About Hightower Trail District

  • Hightower Trail District is one of the 13 districts in Atlanta Area Council Boy Scouts of America.
  • The district is made up of local Scouting units called Cub Scout Packs, Scouts BSA Troops, Venturing Crews, and Exploring Posts. These units are chartered to a local school, religious organization, or community center.

District leaders mobilize resources to ensure the growth and success of Scouting units within the district’s territory. The purpose of the district is to work through chartered organizations and community groups to organize and support successful units. The end result of effective district support is more youth members receiving a better program. The purpose of the council is to guide and support its districts for the achievement of the movement’s purpose. Councils establish policies and programs. Districts carry out the policies and programs in their respective territories.

All districts are responsible for carrying out four standard functions:

  1. Membership: The membership function strives for growth through the organization of new Scouting units, through new members and adult volunteers joining existing units, and through the retention of current members.
  2. Fund Development: The fund development function sees that the district provides its share of funds to the total council operating budget.
  3. Program: The program function concentrates on helping Scouting units with camp promotion, special activities including community service, training adult volunteers, and youth advancement and recognition.
  4. Unit service: The unit service function provides direct coaching and consultation for unit volunteers to help ensure the success of every Scouting unit.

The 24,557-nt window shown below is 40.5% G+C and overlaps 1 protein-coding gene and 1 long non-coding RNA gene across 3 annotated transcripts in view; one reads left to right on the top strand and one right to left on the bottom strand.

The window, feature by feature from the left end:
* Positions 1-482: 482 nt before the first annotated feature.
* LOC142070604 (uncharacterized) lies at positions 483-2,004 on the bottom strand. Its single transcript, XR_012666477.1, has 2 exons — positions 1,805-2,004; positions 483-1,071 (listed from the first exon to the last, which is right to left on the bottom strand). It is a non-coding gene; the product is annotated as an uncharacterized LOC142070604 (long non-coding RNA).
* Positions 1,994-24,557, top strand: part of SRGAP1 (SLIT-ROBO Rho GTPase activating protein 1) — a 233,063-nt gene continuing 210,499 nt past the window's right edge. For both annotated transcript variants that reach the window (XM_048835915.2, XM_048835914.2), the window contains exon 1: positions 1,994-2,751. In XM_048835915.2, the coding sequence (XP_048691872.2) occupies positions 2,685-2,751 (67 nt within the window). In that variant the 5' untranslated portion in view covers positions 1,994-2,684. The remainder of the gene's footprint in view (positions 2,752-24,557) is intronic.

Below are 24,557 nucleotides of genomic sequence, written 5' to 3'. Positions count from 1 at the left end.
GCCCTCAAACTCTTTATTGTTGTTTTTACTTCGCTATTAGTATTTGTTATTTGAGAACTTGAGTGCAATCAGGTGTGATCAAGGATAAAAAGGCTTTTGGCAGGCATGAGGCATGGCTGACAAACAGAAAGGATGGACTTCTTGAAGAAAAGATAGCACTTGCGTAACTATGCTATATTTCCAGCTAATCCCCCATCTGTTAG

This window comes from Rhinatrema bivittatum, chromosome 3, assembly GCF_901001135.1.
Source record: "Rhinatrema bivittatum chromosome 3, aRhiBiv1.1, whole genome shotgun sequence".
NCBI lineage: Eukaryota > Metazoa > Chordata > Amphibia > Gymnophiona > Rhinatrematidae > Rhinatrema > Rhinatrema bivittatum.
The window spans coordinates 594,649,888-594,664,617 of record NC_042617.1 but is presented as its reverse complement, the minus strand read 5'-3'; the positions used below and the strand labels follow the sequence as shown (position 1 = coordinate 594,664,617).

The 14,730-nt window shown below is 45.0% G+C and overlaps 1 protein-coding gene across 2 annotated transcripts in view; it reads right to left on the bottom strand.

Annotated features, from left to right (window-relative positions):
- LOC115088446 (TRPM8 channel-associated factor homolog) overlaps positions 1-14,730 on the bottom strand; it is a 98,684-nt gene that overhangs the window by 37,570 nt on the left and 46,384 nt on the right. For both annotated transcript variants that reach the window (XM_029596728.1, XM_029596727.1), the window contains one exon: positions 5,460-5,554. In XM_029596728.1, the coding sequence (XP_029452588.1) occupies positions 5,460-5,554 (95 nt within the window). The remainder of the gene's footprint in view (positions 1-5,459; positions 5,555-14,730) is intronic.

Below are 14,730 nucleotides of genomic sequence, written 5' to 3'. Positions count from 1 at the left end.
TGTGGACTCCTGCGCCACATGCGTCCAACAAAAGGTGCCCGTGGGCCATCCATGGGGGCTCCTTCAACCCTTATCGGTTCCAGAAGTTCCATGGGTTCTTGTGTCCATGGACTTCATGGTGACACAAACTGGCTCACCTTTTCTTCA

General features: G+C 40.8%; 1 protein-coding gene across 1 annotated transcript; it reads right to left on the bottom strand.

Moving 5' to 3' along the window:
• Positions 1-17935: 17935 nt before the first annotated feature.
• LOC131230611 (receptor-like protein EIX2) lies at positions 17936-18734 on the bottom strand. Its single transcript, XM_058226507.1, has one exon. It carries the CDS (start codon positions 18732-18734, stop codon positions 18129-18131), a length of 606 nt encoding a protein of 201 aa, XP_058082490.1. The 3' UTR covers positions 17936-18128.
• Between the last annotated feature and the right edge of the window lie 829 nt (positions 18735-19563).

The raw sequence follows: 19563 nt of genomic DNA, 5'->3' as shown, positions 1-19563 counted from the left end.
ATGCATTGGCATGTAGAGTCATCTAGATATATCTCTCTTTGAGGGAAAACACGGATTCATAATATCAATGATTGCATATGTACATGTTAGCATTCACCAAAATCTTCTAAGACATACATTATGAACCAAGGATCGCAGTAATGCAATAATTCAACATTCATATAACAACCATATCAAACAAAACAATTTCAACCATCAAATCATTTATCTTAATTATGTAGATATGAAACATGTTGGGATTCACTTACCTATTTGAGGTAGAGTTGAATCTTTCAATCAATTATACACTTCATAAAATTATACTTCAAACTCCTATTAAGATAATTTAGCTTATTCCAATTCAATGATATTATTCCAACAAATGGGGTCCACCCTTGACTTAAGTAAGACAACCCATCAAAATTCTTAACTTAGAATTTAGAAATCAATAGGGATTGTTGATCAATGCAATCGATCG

The membership, fund development, and program functions are carried out by members of the district committee. The unit service function is carried out by the district commissioner staff.


Each district, regardless of size, has a district committee to coordinate the work of the district.                  

The district Key 3 consists of the district chair, district commissioner, and district executive. The district and district Key 3 support units to ensure that our youth members get the best possible Scouting experience in a safe environment.

The district Key 3 meet as often as necessary to ensure proper coordination of the work in the district.

The District Key 3 – District Chair

The district chair is nominated by the district nominating committee and elected by the district committee. He or she is automatically nominated for membership on the council executive board, subject to approval by the council executive board.

In leading the district, the district chair:

  1. Identifies and continually recruits enough of the right people as operating committee chairs and introduces them to their council counterparts.
  2. Initiates plans and helps committee chairs recruit an adequate number of members to carry out the functions of the district.
  3. Plans (with the district executive and the district commissioner) and presides at district committee meetings.
  4. Works with the district commissioner and district executive to stimulate and coordinate the work of the district to ensure the success of the Scouting units.
  5. In cooperation with the district executive, ensures the completion of district goals by monitoring operating committees. 
  6. Recognizes individuals, committees, and chartered organizations for their Scouting accomplishments.